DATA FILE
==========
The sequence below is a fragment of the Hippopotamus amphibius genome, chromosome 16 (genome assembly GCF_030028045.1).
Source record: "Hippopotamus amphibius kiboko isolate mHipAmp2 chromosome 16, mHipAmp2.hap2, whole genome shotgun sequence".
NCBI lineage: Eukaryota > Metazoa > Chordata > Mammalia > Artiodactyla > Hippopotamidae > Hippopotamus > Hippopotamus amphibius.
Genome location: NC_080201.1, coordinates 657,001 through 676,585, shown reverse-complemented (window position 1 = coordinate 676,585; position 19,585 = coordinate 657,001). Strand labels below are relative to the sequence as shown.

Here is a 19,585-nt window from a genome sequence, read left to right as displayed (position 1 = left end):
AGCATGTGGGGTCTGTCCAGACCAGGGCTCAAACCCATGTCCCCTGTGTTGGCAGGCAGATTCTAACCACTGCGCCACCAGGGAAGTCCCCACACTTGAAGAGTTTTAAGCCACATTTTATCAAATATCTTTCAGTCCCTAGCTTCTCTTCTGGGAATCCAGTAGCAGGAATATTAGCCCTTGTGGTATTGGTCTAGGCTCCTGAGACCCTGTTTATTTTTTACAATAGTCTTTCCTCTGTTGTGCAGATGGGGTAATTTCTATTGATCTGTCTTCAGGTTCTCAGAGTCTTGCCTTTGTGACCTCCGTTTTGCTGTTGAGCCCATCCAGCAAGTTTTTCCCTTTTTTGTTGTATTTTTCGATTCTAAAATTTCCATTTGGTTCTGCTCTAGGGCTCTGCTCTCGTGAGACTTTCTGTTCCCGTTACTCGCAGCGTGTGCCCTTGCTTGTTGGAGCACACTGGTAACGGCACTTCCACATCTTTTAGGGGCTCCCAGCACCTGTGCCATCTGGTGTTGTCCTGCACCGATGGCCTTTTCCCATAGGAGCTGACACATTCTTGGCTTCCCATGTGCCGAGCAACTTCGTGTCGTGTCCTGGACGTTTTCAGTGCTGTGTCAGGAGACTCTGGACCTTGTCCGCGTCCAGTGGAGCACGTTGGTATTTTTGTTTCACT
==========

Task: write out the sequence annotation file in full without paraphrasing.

The sequence below is a fragment of the Hippopotamus amphibius genome, chromosome 16 (genome assembly GCF_030028045.1).
Source record: "Hippopotamus amphibius kiboko isolate mHipAmp2 chromosome 16, mHipAmp2.hap2, whole genome shotgun sequence".
NCBI lineage: Eukaryota > Metazoa > Chordata > Mammalia > Artiodactyla > Hippopotamidae > Hippopotamus > Hippopotamus amphibius.
Genome location: NC_080201.1, coordinates 657,001 through 676,585, shown reverse-complemented (window position 1 = coordinate 676,585; position 19,585 = coordinate 657,001). Strand labels below are relative to the sequence as shown.

Here is a 19,585-nt window from a genome sequence, read left to right as displayed (position 1 = left end):
AGCATGTGGGGTCTGTCCAGACCAGGGCTCAAACCCATGTCCCCTGTGTTGGCAGGCAGATTCTAACCACTGCGCCACCAGGGAAGTCCCCACACTTGAAGAGTTTTAAGCCACATTTTATCAAATATCTTTCAGTCCCTAGCTTCTCTTCTGGGAATCCAGTAGCAGGAATATTAGCCCTTGTGGTATTGGTCTAGGCTCCTGAGACCCTGTTTATTTTTTACAATAGTCTTTCCTCTGTTGTGCAGATGGGGTAATTTCTATTGATCTGTCTTCAGGTTCTCAGAGTCTTGCCTTTGTGACCTCCGTTTTGCTGTTGAGCCCATCCAGCAAGTTTTTCCCTTTTTTGTTGTATTTTTCGATTCTAAAATTTCCATTTGGTTCTGCTCTAGGGCTCTGCTCTCGTGAGACTTTCTGTTCCCGTTACTCGCAGCGTGTGCCCTTGCTTGTTGGAGCACACTGGTAACGGCACTTCCACATCTTTTAGGGGCTCCCAGCACCTGTGCCATCTGGTGTTGTCCTGCACCGATGGCCTTTTCCCATAGGAGCTGACACATTCTTGGCTTCCCATGTGCCGAGCAACTTCGTGTCGTGTCCTGGACGTTTTCAGTGCTGTGTCAGGAGACTCTGGACCTTGTCCGCGTCCAGTGGAGCACGTTGGTATTTTTGTTTCACT